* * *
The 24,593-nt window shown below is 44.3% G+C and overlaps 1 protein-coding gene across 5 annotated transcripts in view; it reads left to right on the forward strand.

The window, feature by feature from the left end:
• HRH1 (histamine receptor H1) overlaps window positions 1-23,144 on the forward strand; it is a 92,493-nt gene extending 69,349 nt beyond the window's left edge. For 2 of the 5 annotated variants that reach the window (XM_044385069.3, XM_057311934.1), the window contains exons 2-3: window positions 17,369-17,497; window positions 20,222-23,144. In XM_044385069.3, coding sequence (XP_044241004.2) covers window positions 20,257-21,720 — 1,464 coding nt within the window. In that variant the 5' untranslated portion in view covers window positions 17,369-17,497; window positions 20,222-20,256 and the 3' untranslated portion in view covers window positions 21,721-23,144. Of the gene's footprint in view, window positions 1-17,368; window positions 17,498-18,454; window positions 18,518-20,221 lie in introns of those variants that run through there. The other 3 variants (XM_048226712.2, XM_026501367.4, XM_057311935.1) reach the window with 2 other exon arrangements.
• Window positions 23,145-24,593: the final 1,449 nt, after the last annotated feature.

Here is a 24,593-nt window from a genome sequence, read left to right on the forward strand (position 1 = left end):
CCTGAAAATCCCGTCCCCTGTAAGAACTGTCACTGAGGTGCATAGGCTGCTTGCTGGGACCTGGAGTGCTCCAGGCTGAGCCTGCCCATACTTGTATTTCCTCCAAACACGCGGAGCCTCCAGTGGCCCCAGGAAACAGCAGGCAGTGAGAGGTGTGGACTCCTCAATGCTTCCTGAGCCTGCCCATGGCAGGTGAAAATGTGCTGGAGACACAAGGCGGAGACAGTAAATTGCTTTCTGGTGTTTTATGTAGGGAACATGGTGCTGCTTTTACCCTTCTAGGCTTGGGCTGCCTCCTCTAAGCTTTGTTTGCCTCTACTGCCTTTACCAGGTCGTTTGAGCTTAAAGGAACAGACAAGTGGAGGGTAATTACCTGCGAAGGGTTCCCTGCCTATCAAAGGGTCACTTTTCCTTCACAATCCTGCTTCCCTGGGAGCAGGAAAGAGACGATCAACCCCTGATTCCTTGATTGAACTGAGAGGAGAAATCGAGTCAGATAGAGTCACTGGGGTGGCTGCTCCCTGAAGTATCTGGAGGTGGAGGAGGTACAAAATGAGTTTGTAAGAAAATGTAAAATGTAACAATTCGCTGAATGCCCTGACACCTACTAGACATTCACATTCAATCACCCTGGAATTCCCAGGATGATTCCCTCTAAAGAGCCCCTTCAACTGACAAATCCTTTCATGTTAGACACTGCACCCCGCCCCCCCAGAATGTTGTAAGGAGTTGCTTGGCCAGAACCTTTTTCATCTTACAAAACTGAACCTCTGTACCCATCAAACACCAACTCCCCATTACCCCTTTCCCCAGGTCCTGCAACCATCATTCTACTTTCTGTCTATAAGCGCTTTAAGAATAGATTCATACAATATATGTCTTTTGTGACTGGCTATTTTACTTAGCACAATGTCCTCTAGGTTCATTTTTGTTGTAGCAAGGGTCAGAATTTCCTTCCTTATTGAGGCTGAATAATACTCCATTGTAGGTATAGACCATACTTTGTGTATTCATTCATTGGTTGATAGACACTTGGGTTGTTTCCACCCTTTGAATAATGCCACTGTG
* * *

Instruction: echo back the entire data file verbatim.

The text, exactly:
The 24,593-nt window shown below is 44.3% G+C and overlaps 1 protein-coding gene across 5 annotated transcripts in view; it reads left to right on the forward strand.

The window, feature by feature from the left end:
• HRH1 (histamine receptor H1) overlaps window positions 1-23,144 on the forward strand; it is a 92,493-nt gene extending 69,349 nt beyond the window's left edge. For 2 of the 5 annotated variants that reach the window (XM_044385069.3, XM_057311934.1), the window contains exons 2-3: window positions 17,369-17,497; window positions 20,222-23,144. In XM_044385069.3, coding sequence (XP_044241004.2) covers window positions 20,257-21,720 — 1,464 coding nt within the window. In that variant the 5' untranslated portion in view covers window positions 17,369-17,497; window positions 20,222-20,256 and the 3' untranslated portion in view covers window positions 21,721-23,144. Of the gene's footprint in view, window positions 1-17,368; window positions 17,498-18,454; window positions 18,518-20,221 lie in introns of those variants that run through there. The other 3 variants (XM_048226712.2, XM_026501367.4, XM_057311935.1) reach the window with 2 other exon arrangements.
• Window positions 23,145-24,593: the final 1,449 nt, after the last annotated feature.

Here is a 24,593-nt window from a genome sequence, read left to right on the forward strand (position 1 = left end):
CCTGAAAATCCCGTCCCCTGTAAGAACTGTCACTGAGGTGCATAGGCTGCTTGCTGGGACCTGGAGTGCTCCAGGCTGAGCCTGCCCATACTTGTATTTCCTCCAAACACGCGGAGCCTCCAGTGGCCCCAGGAAACAGCAGGCAGTGAGAGGTGTGGACTCCTCAATGCTTCCTGAGCCTGCCCATGGCAGGTGAAAATGTGCTGGAGACACAAGGCGGAGACAGTAAATTGCTTTCTGGTGTTTTATGTAGGGAACATGGTGCTGCTTTTACCCTTCTAGGCTTGGGCTGCCTCCTCTAAGCTTTGTTTGCCTCTACTGCCTTTACCAGGTCGTTTGAGCTTAAAGGAACAGACAAGTGGAGGGTAATTACCTGCGAAGGGTTCCCTGCCTATCAAAGGGTCACTTTTCCTTCACAATCCTGCTTCCCTGGGAGCAGGAAAGAGACGATCAACCCCTGATTCCTTGATTGAACTGAGAGGAGAAATCGAGTCAGATAGAGTCACTGGGGTGGCTGCTCCCTGAAGTATCTGGAGGTGGAGGAGGTACAAAATGAGTTTGTAAGAAAATGTAAAATGTAACAATTCGCTGAATGCCCTGACACCTACTAGACATTCACATTCAATCACCCTGGAATTCCCAGGATGATTCCCTCTAAAGAGCCCCTTCAACTGACAAATCCTTTCATGTTAGACACTGCACCCCGCCCCCCCAGAATGTTGTAAGGAGTTGCTTGGCCAGAACCTTTTTCATCTTACAAAACTGAACCTCTGTACCCATCAAACACCAACTCCCCATTACCCCTTTCCCCAGGTCCTGCAACCATCATTCTACTTTCTGTCTATAAGCGCTTTAAGAATAGATTCATACAATATATGTCTTTTGTGACTGGCTATTTTACTTAGCACAATGTCCTCTAGGTTCATTTTTGTTGTAGCAAGGGTCAGAATTTCCTTCCTTATTGAGGCTGAATAATACTCCATTGTAGGTATAGACCATACTTTGTGTATTCATTCATTGGTTGATAGACACTTGGGTTGTTTCCACCCTTTGAATAATGCCACTGTG